eighty-nine regions, one appointed by the governor of the region and one by the legislature. Another bill allowed elected governors to be removed from office on mere suspicion of wrongdoing, without a
court decision. The decree established seven presidential envoys to seven large territories of the country, each comprising about a dozen regions, each of which had its elected legislature and governor. The envoys, appointed by the president, would supervise the work of
The problem Putin was trying to address with these measures was real. In 1998, when Russia defaulted on its foreign debt and plummeted into a profound economic crisis, Moscow had given the
regions wide latitude in managing their budgets, collecting taxes, setting tariffs, and creating economic policies. For this and other reasons, the Russian Federation had become as loose as a structure can be while remaining, at least nominally, a single state. Because the problem was real, Russia's liberal politicians-who still believed Putin to be one of them-did not criticize his solution to it, even though it clearly contradicted the spirit and possibly also the letter of the 1993 constitution.
Putin appointed the seven envoys. Only two of them were civilians-and one of these very much appeared to have the biography of an undercover KGB agent. Two were KGB officers from Leningrad, one was a police general, and two more were army generals who had commanded the troops in Chechnya. So Putin appointed generals to watch over popularly elected governors-who could also now be removed by the federal government.
The lone voice against these new laws belonged to Boris Berezovsky, or, rather, to my old acquaintance Alex Goldfarb, the émigré former dissident who just a year earlier had been willing to be charmed by Putin. He authored a brilliant critique of the decree and the bills that was published under Berezovsky's byline in Kommersant, the popular daily newspaper Berezovsky owned. "I assert that the most important outcome of the Yeltsin presidency has been the change in mentality of millions of people: those who used to be slaves fully dependent on the will of their boss or the state became free people who depend only on themselves," he wrote. "In a democratic society, laws exist to protect individual freedom. . . . The legislation you have proposed will place severe limitations on the independence and civil freedoms of tens of thousands of top-level Russian politicians, forcing
them to take their bearings from a single person and follow his will. But we have been through this!"
No one took notice.
The bills sailed through the parliament. The installation of the envoys drew no protest. What happened next was exactly what Berezovsky's letter had predicted, and it went far beyond the legal
measures introduced by Putin. Something shifted, instantly and perceptibly, as though the sounds of the new/old Soviet/Russian national anthem had signaled the dawn of a new era for everyone. Soviet instincts, it seemed, kicked in all over the country, and the Soviet Union was instantly restored in spirit.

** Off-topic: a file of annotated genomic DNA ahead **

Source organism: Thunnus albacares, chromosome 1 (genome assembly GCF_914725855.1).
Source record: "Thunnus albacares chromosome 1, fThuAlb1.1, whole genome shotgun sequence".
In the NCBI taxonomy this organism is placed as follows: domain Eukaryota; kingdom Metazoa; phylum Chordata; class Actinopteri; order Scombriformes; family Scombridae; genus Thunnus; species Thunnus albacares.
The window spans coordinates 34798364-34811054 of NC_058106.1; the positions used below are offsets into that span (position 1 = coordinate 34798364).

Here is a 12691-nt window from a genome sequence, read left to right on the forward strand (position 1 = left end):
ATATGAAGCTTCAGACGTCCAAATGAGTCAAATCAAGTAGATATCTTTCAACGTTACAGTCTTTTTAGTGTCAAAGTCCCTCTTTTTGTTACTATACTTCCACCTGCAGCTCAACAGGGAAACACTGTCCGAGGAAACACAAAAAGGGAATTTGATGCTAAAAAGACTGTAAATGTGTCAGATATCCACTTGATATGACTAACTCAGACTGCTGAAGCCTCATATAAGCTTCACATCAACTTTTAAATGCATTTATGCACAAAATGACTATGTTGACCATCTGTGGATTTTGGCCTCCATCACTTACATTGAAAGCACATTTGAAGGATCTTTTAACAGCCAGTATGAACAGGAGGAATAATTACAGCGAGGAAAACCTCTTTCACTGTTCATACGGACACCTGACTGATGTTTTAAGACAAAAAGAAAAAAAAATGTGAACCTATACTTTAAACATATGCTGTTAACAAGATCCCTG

You could not quite measure the change. One brilliant Ph.D. student at Moscow University noticed that traditional ways of critiquing election practices, such as tallying up violations (these were on the increase-things like open voting and group voting became routine) or trying to document falsifications (a nearl
Look out for Masha Gessen's new book, The Future is History, coming October 2017
From journalism's bravest, Masha Gessen-whose regular appearances on Samantha Bee, Rachel Maddow, the pages of the New York Times, and more have been a beacon of clarity in our troubled times -- comes a portrait of a ruthless man's ascent to near-absolute power.
In 1999, the "Family" surrounding Boris Yeltsin went looking for a successor to the ailing and increasingly unpopular president. Vladimir Putin, with very little governmental or administrative experience-he'd been deputy mayor of St. Petersburg, and briefly, director of the secret police-nevertheless seemed the perfect choice: a "faceless" creature whom Yeltsin and his cronies could mold in their own image. Russia and an infatuated West were determined to see in him the progressive leader of their dreams-even as Putin, with ruthless efficiency, dismantled the country's media, wrested control and wealth from the business class, and destroyed the fragile mechanisms of democracy. Within a few brief years, virtually every obstacle to his unbridled control was removed and every opposing voice silenced, with political rivals and critics driven into exile or to the grave.
Masha Gessen has experienced and reported this history firsthand, and brings it up to its present moment of unrest and uncertainty. Her spellbinding account of Putin's rise and reign will stand as a classic of narrative nonfiction.